When asked simple questions about global trends – why the world’s population is increasing; how many young women go to school; how many of us live in poverty – we systematically get the answers wrong. So wrong that a chimpanzee choosing answers at random will consistently outguess journalists, Nobel laureates, and investment bankers.
In Factfulness, Professor of International Health and a man who can make data sing, Hans Rosling, together with his two long-time collaborators Anna and Ola, offers a radical new explanation of why this happens, and reveals the ten instincts that distort our perspective.
Natives: Race and Class in the Ruins of Empire
From the first time he was stopped and searched as a child, to the day he realised his mum was white, to his first encounters with racist teachers – race and class have shaped Akala’s life and outlook. In this unique book he takes his own experiences and widens them out to look at the social, historical and political factors that have left us where we are today.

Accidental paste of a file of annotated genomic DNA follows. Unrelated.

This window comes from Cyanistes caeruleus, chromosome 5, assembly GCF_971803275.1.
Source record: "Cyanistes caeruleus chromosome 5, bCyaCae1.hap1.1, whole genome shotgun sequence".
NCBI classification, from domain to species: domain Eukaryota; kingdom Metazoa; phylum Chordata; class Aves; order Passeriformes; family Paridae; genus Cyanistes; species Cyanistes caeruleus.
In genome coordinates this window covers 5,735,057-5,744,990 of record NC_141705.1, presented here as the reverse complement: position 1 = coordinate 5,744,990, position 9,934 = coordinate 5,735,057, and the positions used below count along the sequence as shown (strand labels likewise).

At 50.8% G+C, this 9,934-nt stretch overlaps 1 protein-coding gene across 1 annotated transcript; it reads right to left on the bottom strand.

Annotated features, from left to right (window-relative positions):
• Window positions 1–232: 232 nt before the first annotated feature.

Covering everything from the police, education and identity to politics, sexual objectification and the far right, Nativesspeaks directly to British denial and squeamishness when it comes to confronting issues of race and class that are at the heart of the legacy of Britain’s racialised empire.
Natives is the searing modern polemic and Sunday Times bestseller from the BAFTA and MOBO award-winning musician and political commentator, Akala.
Globalisation and Its Discontents
From Nobel laureate Joseph Stiglitz, Globalization and its Discontents is the bestselling exposé of the all-powerful organizations that control our lives.
Joseph Stiglitz’s landmark book lifted the lid on how globalization was hurting those it was meant to help. Many of its predictions came true, and it became a touchstone in the debate. This major new edition looks afresh at the continuing mismanagement of globalization, and how it has led to our current political and economic discontents. Globalization can still be a force for good, Stiglitz argues. But the balance of power has to change. Here he offers real, tough solutions for the future.
The Inner Level: How More Equal Societies Reduce Stress, Restore Sanity and Improve Everyone’s Well-Being
Kate Pickett and Richard G. Wilkinson
Why is the incidence of mental illness in the UK twice that in Germany? Why are Americans three times more likely than the Dutch to develop gambling problems? Why is child well-being so much worse in New Zealand than Japan? As this groundbreaking study demonstrates, the answer to all these hinges on inequality.
Kicking Away the Ladder